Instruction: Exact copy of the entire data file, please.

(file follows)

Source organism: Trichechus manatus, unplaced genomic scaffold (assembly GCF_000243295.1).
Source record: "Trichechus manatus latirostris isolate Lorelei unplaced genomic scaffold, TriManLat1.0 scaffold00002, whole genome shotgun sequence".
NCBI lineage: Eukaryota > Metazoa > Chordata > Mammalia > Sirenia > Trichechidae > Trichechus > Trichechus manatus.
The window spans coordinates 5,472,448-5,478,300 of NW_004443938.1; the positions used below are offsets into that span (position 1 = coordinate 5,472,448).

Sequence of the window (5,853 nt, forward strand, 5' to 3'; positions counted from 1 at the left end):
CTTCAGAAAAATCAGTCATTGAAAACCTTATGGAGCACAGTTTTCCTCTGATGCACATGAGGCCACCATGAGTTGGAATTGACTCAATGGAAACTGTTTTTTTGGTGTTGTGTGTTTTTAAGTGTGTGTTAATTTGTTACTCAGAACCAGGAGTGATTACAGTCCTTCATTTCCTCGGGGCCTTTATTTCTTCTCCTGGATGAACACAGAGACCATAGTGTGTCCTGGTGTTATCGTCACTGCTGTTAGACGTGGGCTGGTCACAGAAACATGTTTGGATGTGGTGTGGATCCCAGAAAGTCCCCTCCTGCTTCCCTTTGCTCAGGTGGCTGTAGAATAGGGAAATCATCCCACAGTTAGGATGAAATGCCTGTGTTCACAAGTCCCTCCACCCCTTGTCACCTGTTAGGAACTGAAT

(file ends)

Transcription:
Source organism: Trichechus manatus, unplaced genomic scaffold (assembly GCF_000243295.1).
Source record: "Trichechus manatus latirostris isolate Lorelei unplaced genomic scaffold, TriManLat1.0 scaffold00002, whole genome shotgun sequence".
NCBI lineage: Eukaryota > Metazoa > Chordata > Mammalia > Sirenia > Trichechidae > Trichechus > Trichechus manatus.
The window spans coordinates 5,472,448-5,478,300 of NW_004443938.1; the positions used below are offsets into that span (position 1 = coordinate 5,472,448).

Sequence of the window (5,853 nt, forward strand, 5' to 3'; positions counted from 1 at the left end):
CTTCAGAAAAATCAGTCATTGAAAACCTTATGGAGCACAGTTTTCCTCTGATGCACATGAGGCCACCATGAGTTGGAATTGACTCAATGGAAACTGTTTTTTTGGTGTTGTGTGTTTTTAAGTGTGTGTTAATTTGTTACTCAGAACCAGGAGTGATTACAGTCCTTCATTTCCTCGGGGCCTTTATTTCTTCTCCTGGATGAACACAGAGACCATAGTGTGTCCTGGTGTTATCGTCACTGCTGTTAGACGTGGGCTGGTCACAGAAACATGTTTGGATGTGGTGTGGATCCCAGAAAGTCCCCTCCTGCTTCCCTTTGCTCAGGTGGCTGTAGAATAGGGAAATCATCCCACAGTTAGGATGAAATGCCTGTGTTCACAAGTCCCTCCACCCCTTGTCACCTGTTAGGAACTGAAT